May 13, 2005
Invitation to Cover
Penn’s School of Medicine Holds Its
Great photo opportunity!
WHO & WHAT: Graduating Class of 2005 from
the University of Pennsylvania School of Medicine
As part of a memorable rite of passage, 147 PENN medical
students will receive diplomas, awards, and recite the
Hippocratic Oath for the first time as new doctors.
The Graduate Address will be given by Dr. Helene
Gayle, a Class of 1981 PENN Medicine alumna,
who is currently Director of the HIV, TB, and Reproductive
Health Program of the Bill & Melinda Gates Foundation’s.
Special guest Dr. Alfred Gellhorn,
who served as Dean of PENN’s School of Medicine
from 1969-1973, will present his grandson Alfred
Gellhorn Campbell, with his diploma and hood.
WHEN: Sunday, May 15, 2005
3 p.m. to 5 p.m.
The agenda includes:
3:00 p.m. Processional
3:05 p.m. Opening remarks by Dr. Arthur Rubenstein,
Dean, University of Pennsylvania School of Medicine
and EVP, University of Pennsylvania for the Health System.
3:15 p.m. Graduation address given by Dr. Helene Gayle
3:45 p.m. Presentation of diplomas and hoods
4:50 p.m. Recitation of the Hippocratic Oath
5:00 p.m. Recessional
WHERE: The Ballroom of Philadelphia Marriott
12th & Market Streets
Editor’s note: Please contact Olivia Fermano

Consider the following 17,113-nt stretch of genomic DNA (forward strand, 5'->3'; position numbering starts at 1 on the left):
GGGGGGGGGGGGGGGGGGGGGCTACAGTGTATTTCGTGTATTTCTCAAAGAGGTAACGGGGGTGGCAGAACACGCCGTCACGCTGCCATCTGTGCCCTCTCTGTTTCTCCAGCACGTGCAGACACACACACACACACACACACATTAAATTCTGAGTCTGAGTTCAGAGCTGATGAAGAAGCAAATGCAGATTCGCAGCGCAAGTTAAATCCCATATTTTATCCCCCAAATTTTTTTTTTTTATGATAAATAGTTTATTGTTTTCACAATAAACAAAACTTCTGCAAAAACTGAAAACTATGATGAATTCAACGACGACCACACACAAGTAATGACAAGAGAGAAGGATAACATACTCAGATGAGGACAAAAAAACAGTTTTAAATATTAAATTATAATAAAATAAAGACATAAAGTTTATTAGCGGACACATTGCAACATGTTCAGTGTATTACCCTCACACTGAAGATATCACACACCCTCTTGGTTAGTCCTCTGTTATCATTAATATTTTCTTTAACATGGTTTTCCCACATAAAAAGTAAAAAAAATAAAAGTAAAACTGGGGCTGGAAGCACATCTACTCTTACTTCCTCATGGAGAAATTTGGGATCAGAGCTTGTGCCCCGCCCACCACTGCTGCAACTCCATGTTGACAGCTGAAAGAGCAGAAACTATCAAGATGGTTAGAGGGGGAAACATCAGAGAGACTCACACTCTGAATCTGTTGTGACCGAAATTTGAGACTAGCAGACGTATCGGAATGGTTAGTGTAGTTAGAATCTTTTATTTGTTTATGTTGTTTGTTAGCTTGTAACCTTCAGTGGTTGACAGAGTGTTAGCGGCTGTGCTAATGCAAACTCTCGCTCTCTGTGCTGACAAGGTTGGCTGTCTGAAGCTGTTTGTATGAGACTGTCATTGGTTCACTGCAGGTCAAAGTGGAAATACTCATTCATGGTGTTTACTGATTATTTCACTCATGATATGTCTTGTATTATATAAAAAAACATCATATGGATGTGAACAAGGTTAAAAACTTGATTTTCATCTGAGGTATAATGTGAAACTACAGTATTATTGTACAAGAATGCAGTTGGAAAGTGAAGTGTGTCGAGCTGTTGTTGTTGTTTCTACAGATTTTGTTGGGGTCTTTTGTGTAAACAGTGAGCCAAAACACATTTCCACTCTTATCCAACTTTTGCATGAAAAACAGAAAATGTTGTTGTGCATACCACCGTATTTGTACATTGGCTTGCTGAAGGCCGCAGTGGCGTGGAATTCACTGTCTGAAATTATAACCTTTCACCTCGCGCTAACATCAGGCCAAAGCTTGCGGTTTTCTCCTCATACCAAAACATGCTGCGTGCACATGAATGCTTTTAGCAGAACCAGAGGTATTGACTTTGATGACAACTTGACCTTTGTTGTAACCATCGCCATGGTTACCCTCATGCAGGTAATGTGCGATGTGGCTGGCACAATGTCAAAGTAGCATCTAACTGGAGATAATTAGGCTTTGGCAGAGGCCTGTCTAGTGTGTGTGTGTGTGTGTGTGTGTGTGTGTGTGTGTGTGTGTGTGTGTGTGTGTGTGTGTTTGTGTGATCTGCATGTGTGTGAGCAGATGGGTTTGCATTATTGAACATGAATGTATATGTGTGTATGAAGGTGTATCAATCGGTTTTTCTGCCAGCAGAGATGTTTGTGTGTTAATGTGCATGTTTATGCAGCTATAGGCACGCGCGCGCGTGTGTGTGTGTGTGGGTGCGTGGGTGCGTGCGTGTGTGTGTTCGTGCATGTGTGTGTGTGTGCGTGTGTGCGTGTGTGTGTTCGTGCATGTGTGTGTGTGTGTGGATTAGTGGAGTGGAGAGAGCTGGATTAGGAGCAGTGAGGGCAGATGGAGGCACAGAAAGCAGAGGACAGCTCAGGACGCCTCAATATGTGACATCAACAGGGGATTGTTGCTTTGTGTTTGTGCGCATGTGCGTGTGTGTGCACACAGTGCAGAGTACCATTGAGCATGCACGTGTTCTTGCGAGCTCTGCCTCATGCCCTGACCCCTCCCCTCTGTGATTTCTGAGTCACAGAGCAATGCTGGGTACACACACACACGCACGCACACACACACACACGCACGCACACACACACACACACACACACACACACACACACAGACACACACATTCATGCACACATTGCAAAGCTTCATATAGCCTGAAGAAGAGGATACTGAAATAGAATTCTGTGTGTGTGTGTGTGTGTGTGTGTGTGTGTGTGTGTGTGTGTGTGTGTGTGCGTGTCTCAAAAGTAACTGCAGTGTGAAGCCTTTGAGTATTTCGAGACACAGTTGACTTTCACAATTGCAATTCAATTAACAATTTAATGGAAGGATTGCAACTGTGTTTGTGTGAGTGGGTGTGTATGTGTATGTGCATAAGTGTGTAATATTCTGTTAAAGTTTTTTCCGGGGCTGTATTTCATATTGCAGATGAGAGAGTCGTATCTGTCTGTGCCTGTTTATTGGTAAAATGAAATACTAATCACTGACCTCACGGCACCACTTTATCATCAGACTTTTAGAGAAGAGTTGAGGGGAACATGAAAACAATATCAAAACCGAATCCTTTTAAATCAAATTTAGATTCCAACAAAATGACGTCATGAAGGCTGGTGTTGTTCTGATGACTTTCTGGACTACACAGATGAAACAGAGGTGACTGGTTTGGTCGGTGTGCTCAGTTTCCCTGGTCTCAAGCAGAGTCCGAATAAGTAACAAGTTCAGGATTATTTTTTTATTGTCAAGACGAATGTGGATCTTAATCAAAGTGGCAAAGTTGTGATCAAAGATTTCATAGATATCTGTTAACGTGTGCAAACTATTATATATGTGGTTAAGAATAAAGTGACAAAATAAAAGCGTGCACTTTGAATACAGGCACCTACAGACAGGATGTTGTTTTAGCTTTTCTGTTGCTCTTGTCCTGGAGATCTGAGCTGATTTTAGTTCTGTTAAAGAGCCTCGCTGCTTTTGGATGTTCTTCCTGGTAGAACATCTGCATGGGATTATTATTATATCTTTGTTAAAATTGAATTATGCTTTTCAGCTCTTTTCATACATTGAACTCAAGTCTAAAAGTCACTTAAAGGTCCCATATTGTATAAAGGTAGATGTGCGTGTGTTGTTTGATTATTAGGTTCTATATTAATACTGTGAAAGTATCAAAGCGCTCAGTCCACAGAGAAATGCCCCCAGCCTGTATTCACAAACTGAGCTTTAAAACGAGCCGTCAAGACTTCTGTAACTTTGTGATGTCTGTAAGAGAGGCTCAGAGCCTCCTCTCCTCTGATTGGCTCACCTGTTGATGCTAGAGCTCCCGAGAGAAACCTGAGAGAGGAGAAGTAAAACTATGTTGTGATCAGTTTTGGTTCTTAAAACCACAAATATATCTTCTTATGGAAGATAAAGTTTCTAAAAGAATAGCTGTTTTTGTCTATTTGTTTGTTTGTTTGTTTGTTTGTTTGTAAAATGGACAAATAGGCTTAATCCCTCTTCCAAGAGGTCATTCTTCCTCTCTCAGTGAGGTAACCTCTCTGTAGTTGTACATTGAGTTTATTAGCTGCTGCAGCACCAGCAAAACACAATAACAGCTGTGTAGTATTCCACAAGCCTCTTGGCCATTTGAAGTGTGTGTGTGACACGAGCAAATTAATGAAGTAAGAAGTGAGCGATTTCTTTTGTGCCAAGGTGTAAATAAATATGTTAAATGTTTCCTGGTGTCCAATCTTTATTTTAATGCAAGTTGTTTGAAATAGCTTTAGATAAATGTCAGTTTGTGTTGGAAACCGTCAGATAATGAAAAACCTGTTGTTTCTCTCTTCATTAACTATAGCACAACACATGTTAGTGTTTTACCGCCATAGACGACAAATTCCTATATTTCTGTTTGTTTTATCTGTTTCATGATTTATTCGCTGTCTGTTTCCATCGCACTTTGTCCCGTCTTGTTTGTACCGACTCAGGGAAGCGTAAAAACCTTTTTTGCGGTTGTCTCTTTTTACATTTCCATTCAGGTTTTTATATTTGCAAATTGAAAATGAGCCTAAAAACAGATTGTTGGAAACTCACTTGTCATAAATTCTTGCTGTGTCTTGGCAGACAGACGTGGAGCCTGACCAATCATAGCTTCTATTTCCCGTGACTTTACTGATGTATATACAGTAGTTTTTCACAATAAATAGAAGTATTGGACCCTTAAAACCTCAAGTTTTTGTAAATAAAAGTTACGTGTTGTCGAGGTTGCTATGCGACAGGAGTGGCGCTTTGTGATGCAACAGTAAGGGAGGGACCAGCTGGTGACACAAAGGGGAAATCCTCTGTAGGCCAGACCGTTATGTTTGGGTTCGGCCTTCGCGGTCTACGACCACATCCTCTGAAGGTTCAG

in the Department of Public Affairs via pager (215)
980-5378 if you plan to attend.
a printer friendly version of this release,
The University of Pennsylvania School of
Medicine is one of the premier medical schools
in the country – ranked #4 by the US News &
World. PENN was ranked in the “Top 10” medical
schools in four specialty programs, including pediatrics
(2nd), women’s health (3rd), internal medicine
(5th), and drug/alcohol abuse (7th). PENN’s School
of Medicine also ranked among the top 50 medical schools
for students going into primary care practice and is
ranked #3 in the nation for receipt of federal research
funding from the National Institutes of Health.
Penn’s School of Medicine was the first and
only medical school in the 13 American colonies when,
in the fall of 1765, students enrolled for “anatomical
lectures” and a course on “the theory and
practice of physick.” During those pre-Revolutionary
times, the School of Medicine was called the College
of Philadelphia. For a complete history of Penn’s
School of Medicine go to http://www.med.upenn.edu/history.html.